Home News Justice minister amends court restrictions

Justice minister amends court restrictions


Access will be denied to anyone who has been in contact with any person infected with Covid-19, or has been exposed to a person from a high-risk country.

JUSTICE and Correctional Services Minister Ronald Lamola has amended the number of people who are allowed access into court buildings and justice service points as from March 30, for the duration of the national state of disaster. 

Only litigants, accused persons, witnesses, family members, members of the media and people who may be needed to provide support, such as those accompanying children, victims of domestic violence or sexual abuse and disabled people, will be allowed to enter courtrooms.

Any person entering a court building or justice service point is required to fill in a form, disclosing their name, contact details and travel history. 

Access will be denied to anyone who has been in contact with any person infected with Covid-19, or has been exposed to a person from a high-risk country.

If a person ticks the box to indicate that they are exhibiting any symptoms such as a fever, dry cough, tiredness, or is awaiting any coronavirus test results, he or she may be taken to a separate designated area, where head office will be informed and access will be denied. 

Persons who entered the country a week before, during or after the declaration of the national state of disaster will not be allowed to enter the court, unless they are screened and are compelled to attend to an urgent matter. 

Social distancing must be observed and the number of persons in an enclosed room must be limited, where seating is arranged at least one metre apart.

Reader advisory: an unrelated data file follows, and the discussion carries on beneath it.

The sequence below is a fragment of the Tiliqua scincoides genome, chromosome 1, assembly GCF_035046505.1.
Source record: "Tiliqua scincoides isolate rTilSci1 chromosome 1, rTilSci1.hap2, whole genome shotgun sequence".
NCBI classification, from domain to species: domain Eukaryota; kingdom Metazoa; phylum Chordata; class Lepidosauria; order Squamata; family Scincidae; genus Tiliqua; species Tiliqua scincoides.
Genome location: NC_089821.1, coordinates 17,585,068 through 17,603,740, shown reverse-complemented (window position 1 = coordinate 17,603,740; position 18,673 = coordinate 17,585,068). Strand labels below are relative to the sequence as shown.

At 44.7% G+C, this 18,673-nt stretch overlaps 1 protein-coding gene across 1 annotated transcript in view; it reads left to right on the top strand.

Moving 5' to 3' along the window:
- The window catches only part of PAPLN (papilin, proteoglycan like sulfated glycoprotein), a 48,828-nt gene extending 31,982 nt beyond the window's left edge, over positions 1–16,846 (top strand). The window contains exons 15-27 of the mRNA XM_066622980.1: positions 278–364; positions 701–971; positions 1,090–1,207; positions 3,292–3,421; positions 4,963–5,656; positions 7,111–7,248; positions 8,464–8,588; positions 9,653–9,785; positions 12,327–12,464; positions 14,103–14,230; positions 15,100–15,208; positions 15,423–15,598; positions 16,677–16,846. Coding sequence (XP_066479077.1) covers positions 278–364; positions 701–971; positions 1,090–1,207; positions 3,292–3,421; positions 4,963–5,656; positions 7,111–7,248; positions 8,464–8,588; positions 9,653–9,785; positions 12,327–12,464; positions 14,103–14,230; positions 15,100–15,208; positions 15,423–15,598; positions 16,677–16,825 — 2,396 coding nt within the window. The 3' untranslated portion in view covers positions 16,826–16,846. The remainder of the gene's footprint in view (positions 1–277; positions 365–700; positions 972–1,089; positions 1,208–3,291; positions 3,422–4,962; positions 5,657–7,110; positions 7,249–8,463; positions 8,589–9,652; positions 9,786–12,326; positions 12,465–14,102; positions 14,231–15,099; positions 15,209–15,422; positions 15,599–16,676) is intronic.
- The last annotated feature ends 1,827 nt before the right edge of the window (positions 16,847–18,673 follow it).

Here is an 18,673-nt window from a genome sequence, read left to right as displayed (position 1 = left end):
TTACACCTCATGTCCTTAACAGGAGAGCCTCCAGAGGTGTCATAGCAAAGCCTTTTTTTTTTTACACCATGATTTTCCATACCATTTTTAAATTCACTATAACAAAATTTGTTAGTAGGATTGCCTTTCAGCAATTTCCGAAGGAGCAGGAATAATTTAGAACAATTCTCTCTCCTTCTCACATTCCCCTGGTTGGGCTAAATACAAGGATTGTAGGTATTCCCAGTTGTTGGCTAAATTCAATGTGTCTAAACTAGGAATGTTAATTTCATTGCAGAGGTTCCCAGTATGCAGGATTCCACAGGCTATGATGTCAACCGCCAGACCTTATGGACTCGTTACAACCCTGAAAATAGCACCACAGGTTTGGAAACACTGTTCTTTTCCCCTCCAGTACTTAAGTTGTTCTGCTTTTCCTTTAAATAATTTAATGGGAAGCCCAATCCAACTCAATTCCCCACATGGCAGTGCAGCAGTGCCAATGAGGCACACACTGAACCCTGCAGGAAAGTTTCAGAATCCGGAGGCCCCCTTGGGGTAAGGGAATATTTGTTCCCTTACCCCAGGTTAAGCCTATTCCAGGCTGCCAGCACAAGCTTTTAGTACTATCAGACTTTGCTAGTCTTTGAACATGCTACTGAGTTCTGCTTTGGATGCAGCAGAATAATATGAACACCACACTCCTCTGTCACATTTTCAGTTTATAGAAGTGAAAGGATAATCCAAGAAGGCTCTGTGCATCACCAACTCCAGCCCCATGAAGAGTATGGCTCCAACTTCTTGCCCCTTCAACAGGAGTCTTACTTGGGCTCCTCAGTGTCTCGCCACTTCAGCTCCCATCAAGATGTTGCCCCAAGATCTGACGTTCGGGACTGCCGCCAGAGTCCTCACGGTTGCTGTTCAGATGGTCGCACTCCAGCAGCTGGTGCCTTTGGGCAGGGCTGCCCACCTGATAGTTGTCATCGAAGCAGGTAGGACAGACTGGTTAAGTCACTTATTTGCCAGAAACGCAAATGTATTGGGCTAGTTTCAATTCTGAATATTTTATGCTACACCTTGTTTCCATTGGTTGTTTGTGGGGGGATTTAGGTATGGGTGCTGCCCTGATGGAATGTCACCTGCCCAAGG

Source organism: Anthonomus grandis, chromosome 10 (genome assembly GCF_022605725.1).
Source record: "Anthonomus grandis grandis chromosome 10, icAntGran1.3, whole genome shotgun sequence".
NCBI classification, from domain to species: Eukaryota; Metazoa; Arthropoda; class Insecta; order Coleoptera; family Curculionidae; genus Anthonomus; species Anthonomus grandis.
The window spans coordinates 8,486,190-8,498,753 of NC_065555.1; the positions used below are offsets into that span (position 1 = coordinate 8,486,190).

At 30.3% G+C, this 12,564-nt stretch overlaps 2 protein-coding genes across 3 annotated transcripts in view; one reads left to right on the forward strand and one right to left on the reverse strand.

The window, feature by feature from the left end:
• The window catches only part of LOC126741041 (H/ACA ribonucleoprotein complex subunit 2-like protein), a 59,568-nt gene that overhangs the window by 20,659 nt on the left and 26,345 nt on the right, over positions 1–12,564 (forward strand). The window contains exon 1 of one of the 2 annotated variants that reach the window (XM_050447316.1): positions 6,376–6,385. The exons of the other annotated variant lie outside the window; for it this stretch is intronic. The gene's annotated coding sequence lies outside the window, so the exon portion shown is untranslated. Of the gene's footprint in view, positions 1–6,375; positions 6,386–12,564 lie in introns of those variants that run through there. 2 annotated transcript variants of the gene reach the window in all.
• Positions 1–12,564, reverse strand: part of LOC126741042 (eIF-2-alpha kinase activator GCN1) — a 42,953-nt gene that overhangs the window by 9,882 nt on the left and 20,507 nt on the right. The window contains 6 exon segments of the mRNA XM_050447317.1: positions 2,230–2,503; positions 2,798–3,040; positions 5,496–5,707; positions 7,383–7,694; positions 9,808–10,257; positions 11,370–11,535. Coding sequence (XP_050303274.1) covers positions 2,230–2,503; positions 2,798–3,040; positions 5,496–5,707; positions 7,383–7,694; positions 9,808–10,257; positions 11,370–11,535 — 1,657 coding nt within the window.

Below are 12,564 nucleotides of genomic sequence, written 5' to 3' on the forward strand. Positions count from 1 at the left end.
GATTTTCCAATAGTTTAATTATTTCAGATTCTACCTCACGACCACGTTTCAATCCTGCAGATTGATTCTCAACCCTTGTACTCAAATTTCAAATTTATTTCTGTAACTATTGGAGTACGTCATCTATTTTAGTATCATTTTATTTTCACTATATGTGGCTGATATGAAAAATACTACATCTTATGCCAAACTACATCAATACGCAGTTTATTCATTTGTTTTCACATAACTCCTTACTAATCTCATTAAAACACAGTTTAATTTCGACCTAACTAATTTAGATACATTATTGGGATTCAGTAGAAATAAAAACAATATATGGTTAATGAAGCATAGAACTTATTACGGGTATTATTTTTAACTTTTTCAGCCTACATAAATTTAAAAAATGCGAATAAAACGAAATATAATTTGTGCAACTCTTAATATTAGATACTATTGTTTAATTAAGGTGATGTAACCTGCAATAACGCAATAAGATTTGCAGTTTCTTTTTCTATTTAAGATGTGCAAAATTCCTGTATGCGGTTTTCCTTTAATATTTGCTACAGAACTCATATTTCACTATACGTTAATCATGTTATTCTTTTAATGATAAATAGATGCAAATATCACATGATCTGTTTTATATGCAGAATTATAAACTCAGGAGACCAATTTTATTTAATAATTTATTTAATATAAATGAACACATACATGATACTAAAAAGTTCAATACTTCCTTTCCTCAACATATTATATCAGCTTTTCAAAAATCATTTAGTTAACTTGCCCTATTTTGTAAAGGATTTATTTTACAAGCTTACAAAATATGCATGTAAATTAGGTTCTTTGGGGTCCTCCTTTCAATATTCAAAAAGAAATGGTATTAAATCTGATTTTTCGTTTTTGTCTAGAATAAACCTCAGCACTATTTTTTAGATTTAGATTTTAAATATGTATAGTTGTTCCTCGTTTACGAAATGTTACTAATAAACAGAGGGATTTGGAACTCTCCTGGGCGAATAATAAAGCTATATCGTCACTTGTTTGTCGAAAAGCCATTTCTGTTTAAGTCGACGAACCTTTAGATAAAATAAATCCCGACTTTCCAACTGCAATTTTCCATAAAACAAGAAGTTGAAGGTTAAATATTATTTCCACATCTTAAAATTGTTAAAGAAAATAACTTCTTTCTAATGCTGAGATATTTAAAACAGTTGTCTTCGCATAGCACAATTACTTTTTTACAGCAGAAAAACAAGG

Only urgent and essential matters will be heard during the lockdown period. 

Foreign language interpreters must be sourced from the same province where a case is being heard while audio-visual interpretation must be used in cases where locally-based foreign language interpreters are not available.

All postponements for accused persons in custody must be made via audio-visual remand centres at Correctional Services centres. 

No awaiting trial detainees held at correctional facilities will be brought to any court, unless for a first appearance, a bail application or where special arrangements have been made.  

All matters involving children detained at child and youth care centres must be remanded in absentia.

An accused person who has been charged for a petty offence must be released and warned to appear in court at a later date. 

Police officers and prosecutors were instructed where possible to fix bail and where necessary release an accused person on a warning. 

All criminal cases where accused persons are not incarcerated must be issued with summons to return to court after the lockdown. 

Legal practitioners who need to attend to urgent matters or ongoing cases in another province are required to obtain a permit from the provincial director of the relevant provincial legal council, authorising them permission to travel.

Magistrates, judges and sheriffs will be allowed to commute during the lockdown period to perform urgent and essential services, upon proof of appointment to such office.

Previous articleSol limits trading hours for tuck shops, supermarkets
Next articleTaxi regulations relaxed, industry suffering